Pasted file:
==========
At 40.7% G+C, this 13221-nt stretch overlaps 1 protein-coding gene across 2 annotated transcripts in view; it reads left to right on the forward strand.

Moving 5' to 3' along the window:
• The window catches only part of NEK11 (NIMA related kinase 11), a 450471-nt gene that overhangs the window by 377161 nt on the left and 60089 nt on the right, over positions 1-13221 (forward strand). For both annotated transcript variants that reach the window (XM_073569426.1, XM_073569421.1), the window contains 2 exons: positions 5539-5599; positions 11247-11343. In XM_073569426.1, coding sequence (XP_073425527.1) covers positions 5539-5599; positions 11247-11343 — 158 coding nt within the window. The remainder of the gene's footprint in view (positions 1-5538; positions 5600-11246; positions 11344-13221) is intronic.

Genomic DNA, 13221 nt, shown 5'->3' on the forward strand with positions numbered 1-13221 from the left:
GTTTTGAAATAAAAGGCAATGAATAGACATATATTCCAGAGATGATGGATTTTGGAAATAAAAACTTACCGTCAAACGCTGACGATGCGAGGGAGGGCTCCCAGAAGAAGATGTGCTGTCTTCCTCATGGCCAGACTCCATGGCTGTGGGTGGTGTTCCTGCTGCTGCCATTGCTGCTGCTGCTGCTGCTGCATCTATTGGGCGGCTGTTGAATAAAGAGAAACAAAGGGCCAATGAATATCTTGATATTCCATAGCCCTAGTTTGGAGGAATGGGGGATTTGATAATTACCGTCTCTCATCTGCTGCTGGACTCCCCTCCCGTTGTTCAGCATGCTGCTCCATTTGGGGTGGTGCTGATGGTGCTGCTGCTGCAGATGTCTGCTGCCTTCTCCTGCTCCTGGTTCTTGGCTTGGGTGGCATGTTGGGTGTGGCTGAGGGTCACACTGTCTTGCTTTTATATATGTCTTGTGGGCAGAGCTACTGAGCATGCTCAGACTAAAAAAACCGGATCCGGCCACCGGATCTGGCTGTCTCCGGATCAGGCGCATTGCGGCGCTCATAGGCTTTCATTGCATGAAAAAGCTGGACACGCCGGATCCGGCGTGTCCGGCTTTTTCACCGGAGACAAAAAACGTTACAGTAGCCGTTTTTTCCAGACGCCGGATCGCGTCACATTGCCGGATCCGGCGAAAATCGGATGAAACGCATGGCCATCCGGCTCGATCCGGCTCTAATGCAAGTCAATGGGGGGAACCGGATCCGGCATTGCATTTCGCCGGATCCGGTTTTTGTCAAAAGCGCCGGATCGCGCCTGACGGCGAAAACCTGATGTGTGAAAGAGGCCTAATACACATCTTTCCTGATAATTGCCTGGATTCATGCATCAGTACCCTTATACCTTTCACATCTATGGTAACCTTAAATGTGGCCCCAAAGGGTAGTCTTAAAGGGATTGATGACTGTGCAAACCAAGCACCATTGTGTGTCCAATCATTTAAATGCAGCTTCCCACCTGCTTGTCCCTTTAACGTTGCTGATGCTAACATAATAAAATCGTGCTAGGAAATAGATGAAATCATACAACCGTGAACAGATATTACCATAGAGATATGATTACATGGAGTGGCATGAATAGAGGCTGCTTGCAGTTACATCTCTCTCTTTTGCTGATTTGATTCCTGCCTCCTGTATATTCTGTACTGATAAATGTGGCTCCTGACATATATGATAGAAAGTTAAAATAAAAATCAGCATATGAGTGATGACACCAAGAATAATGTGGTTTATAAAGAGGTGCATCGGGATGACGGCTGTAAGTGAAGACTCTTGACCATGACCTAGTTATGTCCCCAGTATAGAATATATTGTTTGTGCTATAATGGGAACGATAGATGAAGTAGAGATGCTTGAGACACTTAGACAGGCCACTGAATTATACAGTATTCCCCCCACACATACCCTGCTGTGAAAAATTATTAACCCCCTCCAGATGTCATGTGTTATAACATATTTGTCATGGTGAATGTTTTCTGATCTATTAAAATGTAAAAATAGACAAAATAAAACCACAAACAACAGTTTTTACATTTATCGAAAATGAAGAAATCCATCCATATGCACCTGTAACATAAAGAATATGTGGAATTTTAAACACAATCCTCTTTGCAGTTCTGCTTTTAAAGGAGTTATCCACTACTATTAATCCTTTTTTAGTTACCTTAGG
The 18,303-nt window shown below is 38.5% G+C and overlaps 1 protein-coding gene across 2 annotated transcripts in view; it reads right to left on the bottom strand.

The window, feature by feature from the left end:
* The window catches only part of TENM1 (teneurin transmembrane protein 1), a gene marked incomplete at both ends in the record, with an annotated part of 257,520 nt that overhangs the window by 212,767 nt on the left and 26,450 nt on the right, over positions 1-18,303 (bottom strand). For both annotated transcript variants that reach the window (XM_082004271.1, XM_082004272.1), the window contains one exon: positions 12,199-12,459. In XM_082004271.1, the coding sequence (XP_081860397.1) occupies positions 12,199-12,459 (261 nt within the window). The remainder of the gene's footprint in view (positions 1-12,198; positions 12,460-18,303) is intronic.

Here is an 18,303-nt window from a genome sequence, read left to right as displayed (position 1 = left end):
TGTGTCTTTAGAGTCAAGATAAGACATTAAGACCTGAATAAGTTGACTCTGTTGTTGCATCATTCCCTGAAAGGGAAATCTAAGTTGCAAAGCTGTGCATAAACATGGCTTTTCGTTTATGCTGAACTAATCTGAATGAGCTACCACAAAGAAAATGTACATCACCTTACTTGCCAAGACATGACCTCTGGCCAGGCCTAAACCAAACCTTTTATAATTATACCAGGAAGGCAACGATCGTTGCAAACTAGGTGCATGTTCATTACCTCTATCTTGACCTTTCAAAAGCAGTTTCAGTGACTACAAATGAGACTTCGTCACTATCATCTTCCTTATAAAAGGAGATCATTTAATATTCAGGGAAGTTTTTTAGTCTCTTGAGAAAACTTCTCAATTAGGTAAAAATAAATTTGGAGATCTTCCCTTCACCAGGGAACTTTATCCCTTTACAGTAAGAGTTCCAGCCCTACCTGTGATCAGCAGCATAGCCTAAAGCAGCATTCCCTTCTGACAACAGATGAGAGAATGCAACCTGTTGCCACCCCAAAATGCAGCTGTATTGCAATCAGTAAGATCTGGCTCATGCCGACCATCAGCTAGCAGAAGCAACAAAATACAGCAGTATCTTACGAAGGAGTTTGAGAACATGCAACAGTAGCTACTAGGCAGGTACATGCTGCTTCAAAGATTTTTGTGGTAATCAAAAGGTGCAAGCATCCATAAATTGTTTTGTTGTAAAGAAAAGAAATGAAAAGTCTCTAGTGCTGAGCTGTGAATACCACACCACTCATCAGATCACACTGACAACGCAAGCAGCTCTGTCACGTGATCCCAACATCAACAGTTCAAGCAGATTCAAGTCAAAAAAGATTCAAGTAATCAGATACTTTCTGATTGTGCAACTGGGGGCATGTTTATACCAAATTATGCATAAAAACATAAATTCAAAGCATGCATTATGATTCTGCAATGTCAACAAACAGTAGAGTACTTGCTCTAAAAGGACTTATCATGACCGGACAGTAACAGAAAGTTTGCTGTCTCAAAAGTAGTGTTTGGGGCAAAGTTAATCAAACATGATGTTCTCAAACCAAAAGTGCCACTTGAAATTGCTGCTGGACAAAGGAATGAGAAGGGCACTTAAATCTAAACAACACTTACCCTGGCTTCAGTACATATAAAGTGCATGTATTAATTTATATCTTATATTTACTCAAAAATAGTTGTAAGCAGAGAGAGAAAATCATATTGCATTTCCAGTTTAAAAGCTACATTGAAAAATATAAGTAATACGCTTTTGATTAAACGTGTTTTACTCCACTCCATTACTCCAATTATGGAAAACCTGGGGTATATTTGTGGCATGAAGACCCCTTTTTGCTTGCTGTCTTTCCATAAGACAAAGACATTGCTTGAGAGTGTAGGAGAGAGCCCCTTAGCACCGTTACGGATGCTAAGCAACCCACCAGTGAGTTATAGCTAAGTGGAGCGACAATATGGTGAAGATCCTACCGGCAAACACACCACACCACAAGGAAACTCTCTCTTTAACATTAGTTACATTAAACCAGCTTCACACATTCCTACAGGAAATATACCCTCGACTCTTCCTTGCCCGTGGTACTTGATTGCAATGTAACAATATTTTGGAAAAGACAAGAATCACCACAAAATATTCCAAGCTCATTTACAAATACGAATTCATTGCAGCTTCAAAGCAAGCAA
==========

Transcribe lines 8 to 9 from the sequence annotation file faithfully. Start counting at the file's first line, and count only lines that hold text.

* The window catches only part of TENM1 (teneurin transmembrane protein 1), a gene marked incomplete at both ends in the record, with an annotated part of 257,520 nt that overhangs the window by 212,767 nt on the left and 26,450 nt on the right, over positions 1-18,303 (bottom strand). For both annotated transcript variants that reach the window (XM_082004271.1, XM_082004272.1), the window contains one exon: positions 12,199-12,459. In XM_082004271.1, the coding sequence (XP_081860397.1) occupies positions 12,199-12,459 (261 nt within the window). The remainder of the gene's footprint in view (positions 1-12,198; positions 12,460-18,303) is intronic.

Here is an 18,303-nt window from a genome sequence, read left to right as displayed (position 1 = left end):